Another very popular form of rally racing is referred to as a Rally Sprint. Rally Sprints are often shortened versions of stage rallies which encompass the same rules and regulations applied to a smaller course. Rally Sprints provide an opportunity to bridge the gap between grassroots RallyCross events and Stage Rally. Most events occur in one location, where special stages are run multiple times. Some events are held on closed public or private roads, while others may be held on a designated track. Stages may include surface changes, and are run in all weather conditions. These events generally host the entire schedule in 1 day including; registration, scrutineering, a short reconnaissance and racing. Many RallySprints are organized by rally schools and NASA Rally Sport. While safety requirements and expenses change considerably from grassroots RallyCross, entry fees and overall costs to participate are more affordable because of the smaller requirements to organize the event. These events require log-booked rally cars, a driver and navigator and appropriate safety equipment.
Why is Stage Rally so Unique?
There are many sayings in rally, one of which encompasses the spirit graciously. “Circuit racers see 10 turns 1,000 times while rally drivers see 1,000 turns 1 time!” Events can last for several days and cover hundreds of miles through blistering heat, rain and snow; running day or night.
Stage Rally is the ultimate test of speed, skill, and endurance.
Drivers must learn to master every variable in the types of road surface and any weather condition while possessing the stamina and endurance to make it through hours of racing. Essentially, successful rally drivers must be a drifter, an endurance racer, a drag racer, ice racer, track master, mechanic, expert navigator, a good listener and more. But drivers cannot do it alone. The key to every rally driver’s success is their co-driver and crew.
Because a driver cannot practice a stage rally course, they must rely on their teammate to deliver constant accurate instructions to survive the challenges of rally.
Co-drivers can greatly affect the pace of a driver and their ability to finish an event.
The service crew is essential to ensuring cars are repaired and able to continue to compete.
These individuals often volunteer their time, endure various weather conditions from the hot summer sun to below freezing temperatures to repair any damages, and do their best to ensure the cars are ready to compete.
Not only are events unique to teams, but spectators also receive a completely different motorsports viewing experience. Often fans will be seen lining the roads, just feet away from rally car sliding, jumping, spraying gravel, and sometimes even crashing. Unlike other sports, fans are also able to get up close to drivers and teams and freely check out service areas for free.
The experience at a stage rally is unlike any other. There is a comradery found amongst competitors, fans, volunteers, and organizers that speaks volumes. Whether it be a fellow competitor towing in another team’s damaged car, fans helping to push a car to a control, teams freely loaning out tools, or giving others parts, there is a sense of community that cannot be found elsewhere. Stage rally takes more than just talent and guts; it takes heart and soul and dedication in every aspect, and the passion for the sport and community is what makes it so special.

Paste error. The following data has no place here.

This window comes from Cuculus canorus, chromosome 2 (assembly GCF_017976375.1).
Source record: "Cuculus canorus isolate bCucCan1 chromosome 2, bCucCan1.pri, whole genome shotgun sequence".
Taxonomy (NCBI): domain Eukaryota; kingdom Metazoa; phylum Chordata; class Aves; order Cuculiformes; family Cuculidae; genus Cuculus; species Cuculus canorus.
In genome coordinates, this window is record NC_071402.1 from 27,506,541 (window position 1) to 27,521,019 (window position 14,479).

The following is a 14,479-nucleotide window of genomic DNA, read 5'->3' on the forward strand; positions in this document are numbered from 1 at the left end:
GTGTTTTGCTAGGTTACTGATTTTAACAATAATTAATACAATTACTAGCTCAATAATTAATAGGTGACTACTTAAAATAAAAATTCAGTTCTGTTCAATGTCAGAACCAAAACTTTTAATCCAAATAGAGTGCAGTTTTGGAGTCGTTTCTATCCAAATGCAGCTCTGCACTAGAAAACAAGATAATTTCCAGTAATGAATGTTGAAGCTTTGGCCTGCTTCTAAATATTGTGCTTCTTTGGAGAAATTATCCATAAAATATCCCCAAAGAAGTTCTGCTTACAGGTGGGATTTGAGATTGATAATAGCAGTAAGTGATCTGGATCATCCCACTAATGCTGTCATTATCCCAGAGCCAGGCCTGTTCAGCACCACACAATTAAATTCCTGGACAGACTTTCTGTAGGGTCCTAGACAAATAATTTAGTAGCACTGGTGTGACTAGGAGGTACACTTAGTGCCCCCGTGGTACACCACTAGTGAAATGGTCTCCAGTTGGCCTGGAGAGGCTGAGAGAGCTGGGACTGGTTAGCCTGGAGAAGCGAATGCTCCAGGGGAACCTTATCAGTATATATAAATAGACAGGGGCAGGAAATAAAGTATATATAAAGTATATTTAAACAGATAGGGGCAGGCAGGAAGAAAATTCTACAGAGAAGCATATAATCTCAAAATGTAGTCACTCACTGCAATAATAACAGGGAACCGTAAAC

There are many types of road rallies across the States, which can include Touring Rallies, Course Rallies, GTA Rallies, and Treks. The most popular and closely related style is that of Touring Rally, or Time Speed Distance (TSD) rallies. Road rallies, or TSD rallies as they are sometimes referred to, are relatively cheap to compete in and require very low levels of preparation and are open to a wide degree of abilities and vehicles. TSD rallies became less popular once stage rallies took on a faster pace with more special stages on closed roads. During a road rally, competitors compete over a predetermined course against the clock. Like stage rallies, cars generally start at one-minute intervals, and there is no direct wheel-to-wheel racing. Presently, these events focus on navigation and teamwork of 2, rather than speed. Organizers must determine safe, legal speeds for each leg of the rally and provide step-by-step instructions, called tulip notes, on where to navigate to based on distance, landmarks, and even a “mystery-style” clue for teams to follow. Tulip, or ball and arrow instructions, are simple diagrams of the route junctions with the ball indicating the direction one is coming from and the arrow indicating where one must travel to. Additionally, there may be notated instructions printed next to the diagram.
Teams must calculate their arrival times at precisely measured checkpoints that are set up along the route. Exact arrival times are calculated based upon the designated average speeds. Penalty points are given to teams when they arrive at a checkpoint too late or early. The closer to the calculated time, the lower the score the team receives. Road rally can be compared to that of transit within a stage rally. It promotes the opportunity for future stage rally teams to gain exposure to route books, tulip notes, reading and interpreting instructions, and getting accustomed to controls and time calculations.
How Can I Get Involved?
There are many ways you can get involved or started in rally.
A good suggestion? Volunteer. Events take hundreds of volunteers to function and there are a variety of ways to help organizers. Volunteering not only gives you a behind the scenes look at the event, but it provides an opportunity to access people and places you would never get spectating.
Check out a local rallycross or road rally in your area, offer to crew for a team, sit down with a rally driver or co-driver and ask questions, be a part of a rally group online where you can read about others experiences and learn. Take the opportunity to learn as much as you can.
Knowledge is power, and it is extremely helpful when getting involved in any type of motorsport.